Captain John Boyd receives a promotion after defeating the enemy command in a battle of the Mexican-American War, but because the general realizes it was an act of cowardice that got him there, he is given a backhanded promotion to Fort Spencer, where he is third in command. The others at the fort are two Indians, George and his sister, Martha, who came with the place, Chaplain Toffler, Reich, the soldier; Cleaves, a drugged-up cook; and Knox, who is frequently drunk. When a Scottish stranger named Colquhoun appears and recovers from frostbite almost instantly after being bathed, he tells a story about his party leader, Ives, eating members of the party to survive. As part of their duty, they must go up to the cave where this occurred to see if any have survived. Only Martha, Knox, and Cleaves stay behind. George warns that since Colquhoun admits to eating human flesh, he must be a Wendigo, a ravenous cannibalistic creature. —IMDb
Antonia Bird (born 1959) is an English director.
Bird was born in London. She began her career at the Royal Court Theatre before moving to television in the mid 1980s, directing episodes of EastEnders (1985-1986), Casualty (1986-1987), and drama serials like Thin Air (1988) and The Men’s Room (1991). In 1993, Antonia Bird won a Best First Feature award at the Edinburgh International Television Festival and a BAFTA award for the Best Single Drama for Safe. Her first cinema release came with Priest (1994), which was criticized by the Catholic Church.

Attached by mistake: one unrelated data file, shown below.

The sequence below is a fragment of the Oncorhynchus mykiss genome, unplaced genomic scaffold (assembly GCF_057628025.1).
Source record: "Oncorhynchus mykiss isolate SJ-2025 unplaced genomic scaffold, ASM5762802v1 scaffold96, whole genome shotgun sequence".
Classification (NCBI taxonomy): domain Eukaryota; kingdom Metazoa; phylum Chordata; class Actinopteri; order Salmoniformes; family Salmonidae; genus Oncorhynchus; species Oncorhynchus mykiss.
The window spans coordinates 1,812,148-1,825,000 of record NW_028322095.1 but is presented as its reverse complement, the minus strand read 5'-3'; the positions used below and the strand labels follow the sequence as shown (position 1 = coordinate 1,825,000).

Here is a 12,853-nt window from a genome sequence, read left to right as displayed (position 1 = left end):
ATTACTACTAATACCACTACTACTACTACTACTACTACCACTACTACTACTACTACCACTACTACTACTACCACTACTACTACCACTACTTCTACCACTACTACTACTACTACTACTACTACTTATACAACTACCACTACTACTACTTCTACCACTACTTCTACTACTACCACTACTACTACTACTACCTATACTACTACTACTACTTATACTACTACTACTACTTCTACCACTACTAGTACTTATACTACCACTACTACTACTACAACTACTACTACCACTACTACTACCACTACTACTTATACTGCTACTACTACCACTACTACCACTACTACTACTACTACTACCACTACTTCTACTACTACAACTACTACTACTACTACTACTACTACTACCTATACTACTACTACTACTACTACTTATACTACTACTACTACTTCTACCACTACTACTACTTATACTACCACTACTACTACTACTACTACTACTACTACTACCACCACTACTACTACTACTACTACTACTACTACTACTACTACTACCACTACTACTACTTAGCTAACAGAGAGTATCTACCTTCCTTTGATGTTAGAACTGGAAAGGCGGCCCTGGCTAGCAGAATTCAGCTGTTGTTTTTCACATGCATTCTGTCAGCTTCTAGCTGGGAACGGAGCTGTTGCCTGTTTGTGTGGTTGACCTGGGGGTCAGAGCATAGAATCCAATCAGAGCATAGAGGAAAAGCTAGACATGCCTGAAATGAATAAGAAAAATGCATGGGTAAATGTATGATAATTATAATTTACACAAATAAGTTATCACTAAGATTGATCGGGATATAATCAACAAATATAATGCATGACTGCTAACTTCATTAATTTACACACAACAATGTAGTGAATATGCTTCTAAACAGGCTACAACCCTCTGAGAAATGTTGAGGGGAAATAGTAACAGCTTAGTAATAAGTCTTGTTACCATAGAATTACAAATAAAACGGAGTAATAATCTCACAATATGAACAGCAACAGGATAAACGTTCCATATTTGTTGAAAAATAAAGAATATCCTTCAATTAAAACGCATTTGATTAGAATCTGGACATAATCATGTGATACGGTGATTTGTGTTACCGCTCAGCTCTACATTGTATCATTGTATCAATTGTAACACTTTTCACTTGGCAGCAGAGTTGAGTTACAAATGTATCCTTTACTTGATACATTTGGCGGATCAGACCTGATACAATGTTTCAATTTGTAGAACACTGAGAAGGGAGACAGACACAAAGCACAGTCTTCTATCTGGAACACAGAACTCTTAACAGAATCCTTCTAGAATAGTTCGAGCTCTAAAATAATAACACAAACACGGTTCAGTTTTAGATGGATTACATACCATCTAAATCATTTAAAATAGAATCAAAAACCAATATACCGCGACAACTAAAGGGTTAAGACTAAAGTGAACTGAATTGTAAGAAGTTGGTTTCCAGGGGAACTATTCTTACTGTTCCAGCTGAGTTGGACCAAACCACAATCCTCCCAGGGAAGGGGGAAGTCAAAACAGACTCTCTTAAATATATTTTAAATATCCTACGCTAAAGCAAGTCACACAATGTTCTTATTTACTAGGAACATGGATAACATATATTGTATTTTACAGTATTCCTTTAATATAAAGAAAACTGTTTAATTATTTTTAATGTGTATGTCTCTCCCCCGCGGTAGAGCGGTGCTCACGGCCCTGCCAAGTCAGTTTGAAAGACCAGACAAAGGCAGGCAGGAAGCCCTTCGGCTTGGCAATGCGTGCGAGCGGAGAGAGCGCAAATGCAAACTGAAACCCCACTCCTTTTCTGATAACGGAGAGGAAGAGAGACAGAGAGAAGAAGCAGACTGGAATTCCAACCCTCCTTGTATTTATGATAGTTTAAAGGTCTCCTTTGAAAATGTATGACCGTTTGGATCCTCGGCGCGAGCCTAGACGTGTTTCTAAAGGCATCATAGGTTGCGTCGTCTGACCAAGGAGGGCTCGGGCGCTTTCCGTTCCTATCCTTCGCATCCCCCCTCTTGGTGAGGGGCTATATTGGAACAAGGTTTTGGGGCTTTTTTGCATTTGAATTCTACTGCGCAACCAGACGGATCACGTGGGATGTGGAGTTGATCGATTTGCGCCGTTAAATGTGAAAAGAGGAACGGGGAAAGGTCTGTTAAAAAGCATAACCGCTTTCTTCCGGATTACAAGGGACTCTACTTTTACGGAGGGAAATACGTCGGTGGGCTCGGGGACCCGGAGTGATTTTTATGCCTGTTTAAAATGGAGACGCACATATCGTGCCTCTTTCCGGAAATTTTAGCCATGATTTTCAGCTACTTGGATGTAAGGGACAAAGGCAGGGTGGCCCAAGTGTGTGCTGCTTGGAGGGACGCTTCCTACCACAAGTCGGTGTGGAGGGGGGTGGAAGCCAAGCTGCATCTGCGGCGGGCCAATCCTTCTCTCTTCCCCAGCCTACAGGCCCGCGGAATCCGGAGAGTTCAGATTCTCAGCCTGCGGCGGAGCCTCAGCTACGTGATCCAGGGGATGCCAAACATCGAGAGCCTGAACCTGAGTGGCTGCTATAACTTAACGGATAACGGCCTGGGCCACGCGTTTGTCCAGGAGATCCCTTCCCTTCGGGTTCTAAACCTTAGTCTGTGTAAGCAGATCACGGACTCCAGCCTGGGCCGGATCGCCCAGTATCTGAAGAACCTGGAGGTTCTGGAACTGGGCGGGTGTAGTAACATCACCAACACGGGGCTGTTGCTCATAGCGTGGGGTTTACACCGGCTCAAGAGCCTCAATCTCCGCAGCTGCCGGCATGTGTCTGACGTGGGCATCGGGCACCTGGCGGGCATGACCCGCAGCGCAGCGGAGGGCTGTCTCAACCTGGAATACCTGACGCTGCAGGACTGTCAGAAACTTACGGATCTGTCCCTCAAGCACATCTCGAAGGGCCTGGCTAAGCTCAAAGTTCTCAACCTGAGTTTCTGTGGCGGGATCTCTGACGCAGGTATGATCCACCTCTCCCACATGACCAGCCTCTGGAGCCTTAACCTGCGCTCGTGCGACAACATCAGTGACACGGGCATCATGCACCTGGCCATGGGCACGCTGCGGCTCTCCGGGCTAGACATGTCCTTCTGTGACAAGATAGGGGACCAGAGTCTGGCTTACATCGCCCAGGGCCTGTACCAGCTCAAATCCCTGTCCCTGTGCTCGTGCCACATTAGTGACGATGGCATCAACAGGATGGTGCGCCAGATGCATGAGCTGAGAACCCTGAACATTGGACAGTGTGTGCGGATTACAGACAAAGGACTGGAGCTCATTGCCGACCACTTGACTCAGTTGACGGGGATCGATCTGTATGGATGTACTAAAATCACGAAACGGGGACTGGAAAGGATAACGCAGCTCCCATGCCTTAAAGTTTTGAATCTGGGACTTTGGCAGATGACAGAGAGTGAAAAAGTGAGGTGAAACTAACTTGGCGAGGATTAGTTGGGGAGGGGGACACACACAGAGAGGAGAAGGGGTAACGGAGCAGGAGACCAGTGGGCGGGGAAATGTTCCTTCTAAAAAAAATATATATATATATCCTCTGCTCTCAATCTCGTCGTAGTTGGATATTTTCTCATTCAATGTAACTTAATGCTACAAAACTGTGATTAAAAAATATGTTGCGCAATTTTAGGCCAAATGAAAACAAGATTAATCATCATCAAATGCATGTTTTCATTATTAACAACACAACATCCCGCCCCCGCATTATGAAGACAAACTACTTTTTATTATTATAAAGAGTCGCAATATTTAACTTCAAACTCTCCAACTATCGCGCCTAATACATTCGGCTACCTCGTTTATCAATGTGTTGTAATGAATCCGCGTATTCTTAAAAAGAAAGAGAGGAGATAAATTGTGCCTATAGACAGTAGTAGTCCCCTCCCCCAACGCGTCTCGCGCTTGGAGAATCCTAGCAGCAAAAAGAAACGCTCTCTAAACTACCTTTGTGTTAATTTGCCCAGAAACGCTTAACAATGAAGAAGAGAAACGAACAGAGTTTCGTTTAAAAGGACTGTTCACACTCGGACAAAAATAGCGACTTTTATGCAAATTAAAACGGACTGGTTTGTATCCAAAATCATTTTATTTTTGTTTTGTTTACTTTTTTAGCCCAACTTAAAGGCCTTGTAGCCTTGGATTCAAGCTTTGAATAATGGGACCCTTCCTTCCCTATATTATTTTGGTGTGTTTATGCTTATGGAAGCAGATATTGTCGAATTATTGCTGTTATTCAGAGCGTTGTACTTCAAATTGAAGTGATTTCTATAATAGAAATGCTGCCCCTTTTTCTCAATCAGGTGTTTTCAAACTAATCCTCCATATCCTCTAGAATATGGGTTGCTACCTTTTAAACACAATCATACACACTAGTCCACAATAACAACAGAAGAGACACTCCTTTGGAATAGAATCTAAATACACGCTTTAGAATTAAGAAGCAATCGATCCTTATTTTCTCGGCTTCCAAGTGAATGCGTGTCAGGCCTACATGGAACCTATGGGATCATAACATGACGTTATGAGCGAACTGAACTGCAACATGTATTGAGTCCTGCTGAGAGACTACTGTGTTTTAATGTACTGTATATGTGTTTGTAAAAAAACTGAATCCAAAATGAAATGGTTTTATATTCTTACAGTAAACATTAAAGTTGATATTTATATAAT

Bird later directed several films, including Mad Love (1995), Face (1997), Ravenous (1999), and Care (2000).
While noted for her realistic, socially-aware films (she is a great admirer of Ken Loach), Bird’s largest-scale movie to date is 1999’s Ravenous. Starring her frequent collaborator Robert Carlyle, the film started shooting with another director, Milcho Manchevski. When Manchevski suddenly left the production, and… read more
Handsomely mounted sick joke of a campfire story, anchored by two exceptional performances--Robert Carlyle at his best, veering from tormented to debonair to a hungry animal, and Guy Pearce playing against type as a cowardly reluctant hero, with a terrific score courtesy of Albarn and Nyman.